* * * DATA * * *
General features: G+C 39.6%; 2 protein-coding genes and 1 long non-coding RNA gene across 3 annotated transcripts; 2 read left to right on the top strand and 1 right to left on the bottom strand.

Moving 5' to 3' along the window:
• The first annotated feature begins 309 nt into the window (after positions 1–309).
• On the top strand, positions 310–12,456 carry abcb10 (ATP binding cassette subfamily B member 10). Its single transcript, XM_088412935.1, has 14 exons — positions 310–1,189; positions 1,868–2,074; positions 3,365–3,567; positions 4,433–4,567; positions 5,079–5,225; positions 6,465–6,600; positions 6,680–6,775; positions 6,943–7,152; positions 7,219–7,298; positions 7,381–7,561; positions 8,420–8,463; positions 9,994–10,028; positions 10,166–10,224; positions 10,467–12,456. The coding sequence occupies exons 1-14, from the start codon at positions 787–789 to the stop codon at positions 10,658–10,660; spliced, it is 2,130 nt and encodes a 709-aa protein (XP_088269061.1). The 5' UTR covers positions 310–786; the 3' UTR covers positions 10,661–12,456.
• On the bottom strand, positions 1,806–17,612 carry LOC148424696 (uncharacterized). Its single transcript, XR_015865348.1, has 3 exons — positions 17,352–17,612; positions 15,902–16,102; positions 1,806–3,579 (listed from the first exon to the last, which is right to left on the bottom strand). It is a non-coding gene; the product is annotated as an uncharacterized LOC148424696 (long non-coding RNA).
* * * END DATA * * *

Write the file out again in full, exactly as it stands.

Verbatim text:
General features: G+C 39.6%; 2 protein-coding genes and 1 long non-coding RNA gene across 3 annotated transcripts; 2 read left to right on the top strand and 1 right to left on the bottom strand.

Moving 5' to 3' along the window:
• The first annotated feature begins 309 nt into the window (after positions 1–309).
• On the top strand, positions 310–12,456 carry abcb10 (ATP binding cassette subfamily B member 10). Its single transcript, XM_088412935.1, has 14 exons — positions 310–1,189; positions 1,868–2,074; positions 3,365–3,567; positions 4,433–4,567; positions 5,079–5,225; positions 6,465–6,600; positions 6,680–6,775; positions 6,943–7,152; positions 7,219–7,298; positions 7,381–7,561; positions 8,420–8,463; positions 9,994–10,028; positions 10,166–10,224; positions 10,467–12,456. The coding sequence occupies exons 1-14, from the start codon at positions 787–789 to the stop codon at positions 10,658–10,660; spliced, it is 2,130 nt and encodes a 709-aa protein (XP_088269061.1). The 5' UTR covers positions 310–786; the 3' UTR covers positions 10,661–12,456.
• On the bottom strand, positions 1,806–17,612 carry LOC148424696 (uncharacterized). Its single transcript, XR_015865348.1, has 3 exons — positions 17,352–17,612; positions 15,902–16,102; positions 1,806–3,579 (listed from the first exon to the last, which is right to left on the bottom strand). It is a non-coding gene; the product is annotated as an uncharacterized LOC148424696 (long non-coding RNA).